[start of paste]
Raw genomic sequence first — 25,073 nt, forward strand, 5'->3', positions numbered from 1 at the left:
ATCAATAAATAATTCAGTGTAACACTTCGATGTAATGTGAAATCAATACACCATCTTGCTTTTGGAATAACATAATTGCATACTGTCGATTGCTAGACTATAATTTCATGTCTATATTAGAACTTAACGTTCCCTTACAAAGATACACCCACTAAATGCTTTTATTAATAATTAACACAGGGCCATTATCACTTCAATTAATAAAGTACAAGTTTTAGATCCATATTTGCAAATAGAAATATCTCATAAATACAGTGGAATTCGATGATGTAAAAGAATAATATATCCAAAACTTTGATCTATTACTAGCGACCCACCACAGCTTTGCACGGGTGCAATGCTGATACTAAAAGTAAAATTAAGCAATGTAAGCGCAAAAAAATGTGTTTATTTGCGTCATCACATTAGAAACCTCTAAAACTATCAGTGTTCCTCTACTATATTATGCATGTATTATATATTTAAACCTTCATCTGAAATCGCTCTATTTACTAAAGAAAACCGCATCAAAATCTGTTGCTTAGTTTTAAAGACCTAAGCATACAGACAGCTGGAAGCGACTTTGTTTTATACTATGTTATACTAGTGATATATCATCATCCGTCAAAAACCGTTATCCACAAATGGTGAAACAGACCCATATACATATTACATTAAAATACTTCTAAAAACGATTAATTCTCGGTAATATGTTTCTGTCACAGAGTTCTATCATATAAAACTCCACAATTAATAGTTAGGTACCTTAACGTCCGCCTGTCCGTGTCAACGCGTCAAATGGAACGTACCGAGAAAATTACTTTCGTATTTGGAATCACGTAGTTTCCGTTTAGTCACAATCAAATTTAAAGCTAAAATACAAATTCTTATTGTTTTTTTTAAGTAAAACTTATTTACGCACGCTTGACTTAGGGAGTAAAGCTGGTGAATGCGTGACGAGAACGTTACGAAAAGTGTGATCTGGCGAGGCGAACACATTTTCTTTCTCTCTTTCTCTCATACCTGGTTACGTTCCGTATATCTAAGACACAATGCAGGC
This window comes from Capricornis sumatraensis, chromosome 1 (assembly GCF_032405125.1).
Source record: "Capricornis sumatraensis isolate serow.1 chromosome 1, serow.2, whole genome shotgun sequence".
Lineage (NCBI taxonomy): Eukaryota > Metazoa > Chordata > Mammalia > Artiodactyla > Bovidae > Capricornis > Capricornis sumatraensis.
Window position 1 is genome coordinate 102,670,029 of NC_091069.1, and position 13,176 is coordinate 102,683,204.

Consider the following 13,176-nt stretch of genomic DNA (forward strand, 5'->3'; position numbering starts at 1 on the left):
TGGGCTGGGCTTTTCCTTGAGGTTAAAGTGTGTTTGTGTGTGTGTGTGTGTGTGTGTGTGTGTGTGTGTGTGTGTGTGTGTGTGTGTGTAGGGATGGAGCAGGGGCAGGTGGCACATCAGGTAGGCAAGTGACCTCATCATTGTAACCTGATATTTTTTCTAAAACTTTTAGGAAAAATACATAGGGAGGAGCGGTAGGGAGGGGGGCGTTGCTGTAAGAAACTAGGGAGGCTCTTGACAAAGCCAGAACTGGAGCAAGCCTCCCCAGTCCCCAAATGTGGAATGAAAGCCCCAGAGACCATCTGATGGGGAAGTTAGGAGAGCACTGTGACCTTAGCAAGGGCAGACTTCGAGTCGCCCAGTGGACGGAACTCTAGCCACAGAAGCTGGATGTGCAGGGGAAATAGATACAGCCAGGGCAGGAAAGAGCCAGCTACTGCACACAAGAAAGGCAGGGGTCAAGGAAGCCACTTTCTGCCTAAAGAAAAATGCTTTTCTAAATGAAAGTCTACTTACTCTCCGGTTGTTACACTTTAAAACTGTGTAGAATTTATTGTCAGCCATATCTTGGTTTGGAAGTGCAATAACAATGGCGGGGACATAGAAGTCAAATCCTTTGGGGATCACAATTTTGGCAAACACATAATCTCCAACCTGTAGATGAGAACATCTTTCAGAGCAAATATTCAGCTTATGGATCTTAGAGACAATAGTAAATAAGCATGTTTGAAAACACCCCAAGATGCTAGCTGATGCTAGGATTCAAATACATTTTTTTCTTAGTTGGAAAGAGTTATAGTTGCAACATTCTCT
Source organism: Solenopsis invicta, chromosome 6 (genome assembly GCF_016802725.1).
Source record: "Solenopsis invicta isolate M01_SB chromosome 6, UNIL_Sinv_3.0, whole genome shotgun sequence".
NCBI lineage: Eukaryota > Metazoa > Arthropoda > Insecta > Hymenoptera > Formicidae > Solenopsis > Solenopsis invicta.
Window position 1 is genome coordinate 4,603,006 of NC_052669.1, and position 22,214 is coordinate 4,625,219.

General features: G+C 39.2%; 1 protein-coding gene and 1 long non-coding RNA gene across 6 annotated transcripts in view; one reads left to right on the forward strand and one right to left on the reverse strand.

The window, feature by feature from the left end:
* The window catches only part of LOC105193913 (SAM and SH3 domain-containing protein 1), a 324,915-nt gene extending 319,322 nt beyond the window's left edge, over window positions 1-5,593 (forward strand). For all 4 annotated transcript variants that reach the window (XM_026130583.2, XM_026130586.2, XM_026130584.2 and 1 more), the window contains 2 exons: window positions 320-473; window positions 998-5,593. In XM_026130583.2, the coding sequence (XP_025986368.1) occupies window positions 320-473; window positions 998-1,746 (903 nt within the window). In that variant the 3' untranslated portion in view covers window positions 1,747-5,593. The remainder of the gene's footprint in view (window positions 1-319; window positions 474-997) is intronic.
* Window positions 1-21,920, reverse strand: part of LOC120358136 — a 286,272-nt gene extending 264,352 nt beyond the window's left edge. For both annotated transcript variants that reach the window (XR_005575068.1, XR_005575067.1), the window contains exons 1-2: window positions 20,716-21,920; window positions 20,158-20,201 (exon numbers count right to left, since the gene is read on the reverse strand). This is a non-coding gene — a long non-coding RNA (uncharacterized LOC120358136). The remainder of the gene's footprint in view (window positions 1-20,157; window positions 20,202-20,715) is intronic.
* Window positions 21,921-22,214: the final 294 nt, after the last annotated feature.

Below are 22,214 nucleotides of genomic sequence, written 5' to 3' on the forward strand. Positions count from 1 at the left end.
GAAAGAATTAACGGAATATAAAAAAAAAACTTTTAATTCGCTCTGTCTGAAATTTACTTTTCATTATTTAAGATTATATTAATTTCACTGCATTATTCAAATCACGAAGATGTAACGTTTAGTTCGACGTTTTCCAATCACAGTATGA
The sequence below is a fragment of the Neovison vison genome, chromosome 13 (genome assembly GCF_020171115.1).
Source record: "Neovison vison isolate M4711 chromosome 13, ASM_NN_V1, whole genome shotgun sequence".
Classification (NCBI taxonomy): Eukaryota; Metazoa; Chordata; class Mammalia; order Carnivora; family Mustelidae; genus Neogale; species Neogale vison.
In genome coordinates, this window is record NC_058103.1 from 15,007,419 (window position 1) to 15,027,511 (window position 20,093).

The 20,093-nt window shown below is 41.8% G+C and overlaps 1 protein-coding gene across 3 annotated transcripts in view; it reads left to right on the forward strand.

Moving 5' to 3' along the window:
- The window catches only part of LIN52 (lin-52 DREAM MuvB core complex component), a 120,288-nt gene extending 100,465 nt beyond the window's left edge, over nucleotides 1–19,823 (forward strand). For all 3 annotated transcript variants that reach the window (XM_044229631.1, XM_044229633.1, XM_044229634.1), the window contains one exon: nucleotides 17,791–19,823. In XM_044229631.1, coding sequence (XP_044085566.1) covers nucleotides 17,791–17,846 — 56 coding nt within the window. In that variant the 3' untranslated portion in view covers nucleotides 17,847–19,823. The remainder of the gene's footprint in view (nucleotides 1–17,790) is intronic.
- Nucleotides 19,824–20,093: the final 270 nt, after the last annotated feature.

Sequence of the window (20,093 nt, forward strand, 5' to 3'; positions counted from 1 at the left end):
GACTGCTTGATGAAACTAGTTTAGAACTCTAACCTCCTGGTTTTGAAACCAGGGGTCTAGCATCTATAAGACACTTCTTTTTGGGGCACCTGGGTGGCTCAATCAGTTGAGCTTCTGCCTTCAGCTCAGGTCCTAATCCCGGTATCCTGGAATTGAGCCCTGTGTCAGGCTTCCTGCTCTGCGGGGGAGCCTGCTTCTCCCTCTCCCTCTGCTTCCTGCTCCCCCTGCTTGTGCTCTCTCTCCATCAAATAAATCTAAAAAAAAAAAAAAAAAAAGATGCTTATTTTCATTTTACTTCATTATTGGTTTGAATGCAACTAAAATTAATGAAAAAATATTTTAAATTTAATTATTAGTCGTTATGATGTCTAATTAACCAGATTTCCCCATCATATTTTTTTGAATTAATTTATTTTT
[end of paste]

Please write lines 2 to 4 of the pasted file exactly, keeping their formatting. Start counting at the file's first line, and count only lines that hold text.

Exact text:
ATCAATAAATAATTCAGTGTAACACTTCGATGTAATGTGAAATCAATACACCATCTTGCTTTTGGAATAACATAATTGCATACTGTCGATTGCTAGACTATAATTTCATGTCTATATTAGAACTTAACGTTCCCTTACAAAGATACACCCACTAAATGCTTTTATTAATAATTAACACAGGGCCATTATCACTTCAATTAATAAAGTACAAGTTTTAGATCCATATTTGCAAATAGAAATATCTCATAAATACAGTGGAATTCGATGATGTAAAAGAATAATATATCCAAAACTTTGATCTATTACTAGCGACCCACCACAGCTTTGCACGGGTGCAATGCTGATACTAAAAGTAAAATTAAGCAATGTAAGCGCAAAAAAATGTGTTTATTTGCGTCATCACATTAGAAACCTCTAAAACTATCAGTGTTCCTCTACTATATTATGCATGTATTATATATTTAAACCTTCATCTGAAATCGCTCTATTTACTAAAGAAAACCGCATCAAAATCTGTTGCTTAGTTTTAAAGACCTAAGCATACAGACAGCTGGAAGCGACTTTGTTTTATACTATGTTATACTAGTGATATATCATCATCCGTCAAAAACCGTTATCCACAAATGGTGAAACAGACCCATATACATATTACATTAAAATACTTCTAAAAACGATTAATTCTCGGTAATATGTTTCTGTCACAGAGTTCTATCATATAAAACTCCACAATTAATAGTTAGGTACCTTAACGTCCGCCTGTCCGTGTCAACGCGTCAAATGGAACGTACCGAGAAAATTACTTTCGTATTTGGAATCACGTAGTTTCCGTTTAGTCACAATCAAATTTAAAGCTAAAATACAAATTCTTATTGTTTTTTTTAAGTAAAACTTATTTACGCACGCTTGACTTAGGGAGTAAAGCTGGTGAATGCGTGACGAGAACGTTACGAAAAGTGTGATCTGGCGAGGCGAACACATTTTCTTTCTCTCTTTCTCTCATACCTGGTTACGTTCCGTATATCTAAGACACAATGCAGGC
This window comes from Capricornis sumatraensis, chromosome 1 (assembly GCF_032405125.1).
Source record: "Capricornis sumatraensis isolate serow.1 chromosome 1, serow.2, whole genome shotgun sequence".